By Mike Morsch, Regional Editor
It takes something pretty special for a kid to give up the last day of summer vacation.
Especially if it means going to school a day earlier than is required.
But thanks to the welcoming arms of administrators, teachers, staff and student leaders, Hightstown High School has been able to successfully pull off the improbable: Getting a lot of incoming freshmen to show up a day early before the official start of the school year.
For the past 10 years, HHS has had a Freshman Orientation Day, and this year school officials had a bit of a surprise. With an incoming class of approximately 450 students, a little more than 300 incoming freshmen were expected to attend the orientation.
When the day came on Sept. 6 though, around 410 freshmen – and an additional 50 parents or so – came through the doors of HHS to see what was new and interesting for the coming school year.
According to Assistant Principal William Delaney, one of four assistant principals at HHS, the school is trying to accomplish a few things with its freshman orientation. First, and most obvious, school officials are trying to eliminate any anxiety the new students have at being in a larger and unfamiliar building.
Another primary objective, though, is that school officials want the students to realize that their academic and emotional success is a priority for the entire community.
To that end, many business leaders, political leaders, local civic and community group leaders and school district administrators coalesce to demonstrate a team approach to the students.
“We find a great benefit to having local business involvement as it establishes a school-business bond that we build on in our community-based Cooperative Education program and in assisting students in filling local employment opportunities,” said Delaney.
The orientation day also benefited the parents, Delaney said, as they received information tailored to their needs.
For example, the day included a presentation from Mercer County Community College in the form of a consulting company that helps design a four-year educational plan to achieve the student and parent objectives; a presentation on substance abuse/use indicators; and a presentation geared to the Hispanic community on how to work within the school system for their students’ academic and social success.
When students first arrived at school that day, they received their schedule, ID badges, a book bag (provided by Provident Bank), a freshman t-shirt (funded by donations from Conair and Shiseido) and coupons from Rita’s Water Ice and Wendy’s.
Students then spent some time being introduced to student leaders, the administrative team and the guidance counselors. Students also heard from Principal Dennis Vinson about what was expected of them and then from Mercer County Community College President Dr. Jianping Wang on the “dual-enrollment” classes available at HHS and how these courses can reduce college costs and accelerate the movement through any college.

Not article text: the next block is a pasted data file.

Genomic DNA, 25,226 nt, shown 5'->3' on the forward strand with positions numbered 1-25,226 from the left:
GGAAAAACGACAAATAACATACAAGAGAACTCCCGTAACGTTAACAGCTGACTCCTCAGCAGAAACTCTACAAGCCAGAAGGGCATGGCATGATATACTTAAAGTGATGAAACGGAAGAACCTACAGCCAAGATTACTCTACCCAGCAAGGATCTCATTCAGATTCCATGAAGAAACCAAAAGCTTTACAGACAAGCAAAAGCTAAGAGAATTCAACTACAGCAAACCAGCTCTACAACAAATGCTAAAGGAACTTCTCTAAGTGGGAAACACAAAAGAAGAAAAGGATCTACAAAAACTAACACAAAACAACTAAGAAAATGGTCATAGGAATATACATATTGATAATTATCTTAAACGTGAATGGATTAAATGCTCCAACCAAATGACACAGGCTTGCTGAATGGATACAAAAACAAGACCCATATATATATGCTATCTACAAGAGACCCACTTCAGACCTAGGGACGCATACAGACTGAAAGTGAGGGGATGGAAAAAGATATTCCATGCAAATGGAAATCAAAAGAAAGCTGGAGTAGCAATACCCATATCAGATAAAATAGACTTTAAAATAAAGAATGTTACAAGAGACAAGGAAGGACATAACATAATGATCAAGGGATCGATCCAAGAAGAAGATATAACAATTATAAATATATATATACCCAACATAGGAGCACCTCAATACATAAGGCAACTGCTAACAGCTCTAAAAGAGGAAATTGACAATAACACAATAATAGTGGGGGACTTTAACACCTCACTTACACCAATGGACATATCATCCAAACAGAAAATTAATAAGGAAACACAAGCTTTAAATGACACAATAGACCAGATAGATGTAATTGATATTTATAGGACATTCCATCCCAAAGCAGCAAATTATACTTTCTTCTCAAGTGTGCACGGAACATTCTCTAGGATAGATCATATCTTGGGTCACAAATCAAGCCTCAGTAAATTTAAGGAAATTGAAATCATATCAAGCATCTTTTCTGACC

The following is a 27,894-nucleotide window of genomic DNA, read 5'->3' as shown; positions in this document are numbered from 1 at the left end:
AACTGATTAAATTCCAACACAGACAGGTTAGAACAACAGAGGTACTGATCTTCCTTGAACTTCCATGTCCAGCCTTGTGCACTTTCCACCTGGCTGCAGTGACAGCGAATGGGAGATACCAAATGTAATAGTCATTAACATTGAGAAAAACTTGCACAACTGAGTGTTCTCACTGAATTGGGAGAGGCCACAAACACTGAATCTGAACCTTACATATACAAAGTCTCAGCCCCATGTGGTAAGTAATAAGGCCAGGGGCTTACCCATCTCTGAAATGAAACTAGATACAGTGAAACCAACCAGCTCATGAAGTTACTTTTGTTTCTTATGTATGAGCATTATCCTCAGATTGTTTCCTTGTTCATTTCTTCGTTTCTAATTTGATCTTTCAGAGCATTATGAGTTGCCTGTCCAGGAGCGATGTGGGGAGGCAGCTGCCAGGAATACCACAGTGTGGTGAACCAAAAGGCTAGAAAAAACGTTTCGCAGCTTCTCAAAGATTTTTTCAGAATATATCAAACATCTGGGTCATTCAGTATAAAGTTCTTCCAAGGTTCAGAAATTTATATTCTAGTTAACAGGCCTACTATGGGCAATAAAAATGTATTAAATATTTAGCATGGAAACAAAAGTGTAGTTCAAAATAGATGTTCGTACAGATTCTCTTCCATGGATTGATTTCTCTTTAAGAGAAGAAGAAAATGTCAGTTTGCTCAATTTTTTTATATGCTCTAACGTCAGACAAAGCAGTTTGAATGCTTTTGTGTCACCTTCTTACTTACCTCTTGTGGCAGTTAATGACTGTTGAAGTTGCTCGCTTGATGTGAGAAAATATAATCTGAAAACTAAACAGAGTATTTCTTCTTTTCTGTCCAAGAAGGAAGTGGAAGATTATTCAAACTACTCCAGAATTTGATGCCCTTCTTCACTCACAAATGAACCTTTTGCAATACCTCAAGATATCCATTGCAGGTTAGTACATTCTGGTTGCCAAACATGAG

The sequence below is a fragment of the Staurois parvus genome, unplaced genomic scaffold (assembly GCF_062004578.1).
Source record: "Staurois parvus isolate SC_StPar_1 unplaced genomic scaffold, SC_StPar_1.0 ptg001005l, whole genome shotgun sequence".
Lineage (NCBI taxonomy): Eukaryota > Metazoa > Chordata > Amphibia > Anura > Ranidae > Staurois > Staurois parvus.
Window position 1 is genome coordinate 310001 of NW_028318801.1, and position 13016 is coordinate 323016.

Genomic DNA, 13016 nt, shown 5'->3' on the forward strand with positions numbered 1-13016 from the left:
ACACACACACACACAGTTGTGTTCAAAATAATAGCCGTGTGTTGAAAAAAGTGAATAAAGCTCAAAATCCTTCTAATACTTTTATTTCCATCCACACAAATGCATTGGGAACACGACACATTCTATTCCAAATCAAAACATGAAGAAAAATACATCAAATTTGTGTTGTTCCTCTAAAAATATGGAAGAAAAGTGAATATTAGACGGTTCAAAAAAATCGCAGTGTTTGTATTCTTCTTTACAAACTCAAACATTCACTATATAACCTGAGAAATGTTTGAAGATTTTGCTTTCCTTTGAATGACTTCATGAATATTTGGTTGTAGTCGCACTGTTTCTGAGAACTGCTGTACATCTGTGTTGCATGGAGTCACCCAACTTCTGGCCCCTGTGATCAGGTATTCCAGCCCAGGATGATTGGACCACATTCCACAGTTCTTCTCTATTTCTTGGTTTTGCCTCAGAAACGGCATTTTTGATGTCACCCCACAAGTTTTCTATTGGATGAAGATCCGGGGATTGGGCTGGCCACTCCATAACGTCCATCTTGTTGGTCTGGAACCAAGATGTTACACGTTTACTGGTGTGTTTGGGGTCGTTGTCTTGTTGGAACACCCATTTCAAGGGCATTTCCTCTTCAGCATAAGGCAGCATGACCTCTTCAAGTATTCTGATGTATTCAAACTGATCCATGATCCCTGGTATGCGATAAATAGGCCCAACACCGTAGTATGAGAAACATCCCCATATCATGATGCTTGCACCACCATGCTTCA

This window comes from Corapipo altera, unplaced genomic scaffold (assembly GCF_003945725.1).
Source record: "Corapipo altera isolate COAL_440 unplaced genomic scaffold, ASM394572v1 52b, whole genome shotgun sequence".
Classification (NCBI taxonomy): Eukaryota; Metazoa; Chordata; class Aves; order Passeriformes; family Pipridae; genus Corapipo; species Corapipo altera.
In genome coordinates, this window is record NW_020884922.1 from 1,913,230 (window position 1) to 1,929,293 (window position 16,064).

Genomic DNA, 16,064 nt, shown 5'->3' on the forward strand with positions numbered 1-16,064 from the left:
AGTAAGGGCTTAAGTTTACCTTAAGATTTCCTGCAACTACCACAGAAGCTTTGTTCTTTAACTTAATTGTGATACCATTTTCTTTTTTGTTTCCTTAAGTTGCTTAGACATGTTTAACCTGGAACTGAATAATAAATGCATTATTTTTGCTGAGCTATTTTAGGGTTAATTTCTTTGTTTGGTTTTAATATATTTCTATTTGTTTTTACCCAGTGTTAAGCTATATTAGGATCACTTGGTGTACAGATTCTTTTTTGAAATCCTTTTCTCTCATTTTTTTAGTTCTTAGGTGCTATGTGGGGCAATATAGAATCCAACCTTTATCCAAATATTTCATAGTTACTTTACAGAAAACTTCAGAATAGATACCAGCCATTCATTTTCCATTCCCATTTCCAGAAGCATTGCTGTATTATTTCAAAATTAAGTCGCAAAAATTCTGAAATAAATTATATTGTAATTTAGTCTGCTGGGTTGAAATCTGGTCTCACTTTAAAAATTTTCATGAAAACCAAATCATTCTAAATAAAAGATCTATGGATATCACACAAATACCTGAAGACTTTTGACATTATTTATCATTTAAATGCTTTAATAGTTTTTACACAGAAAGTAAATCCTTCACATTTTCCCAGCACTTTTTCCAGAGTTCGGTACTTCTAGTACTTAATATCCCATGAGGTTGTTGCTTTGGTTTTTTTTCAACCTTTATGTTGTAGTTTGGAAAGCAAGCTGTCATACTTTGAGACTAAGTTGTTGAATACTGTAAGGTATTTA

Students then spent an hour moving through their class schedule so that they could learn about the building and meet their teachers.
Lunch for the students came at no cost to the district that day and was funded through donations from local businesses, many of whom sent representatives – joined by local political leaders – to assist in the serving of the food to students.
After lunch, the students received some parting words of advice on how to enjoy and be successful in their first year at HHS. They also received some prizes that had been donated by local businesses.
The day ended for the students being “clapped out of the building” by the teaching staff on their way to the busses for the ride home.
“Parents love the idea of the positive start and appreciate that we added the parent component to orientation three years ago,” said Delaney, who has been assistant principal at HHS for 10 years after a six-year stint as assistant principal at Kreps Middle School.
“The business and political leaders are impressed by the quality of the students and the sincere interest everyone has in the students’ success,” he said. “And the teaching staff enjoys the blending of parents, students, business leaders, political leaders and district administration in creating a fun, productive and emotionally rewarding activity that is a positive contrast to the normal teaching activities.”
Delaney said he also appreciates the team aspect of Freshman Orientation Day.
“Everybody really does whatever they can do to help make this a fun and informative activity for the kids,” he said. “Above the obvious educational benefits to the activity is the positive bond we have established and maintained over the years with the business community. This positive engagement allows us to help both students and employers and that often makes a big difference in a family as they struggle with the daily life, search for ways to pay for college and in developing job skills that will carry forward in whatever career field they follow.”
By Mike Morsch, Regional Editor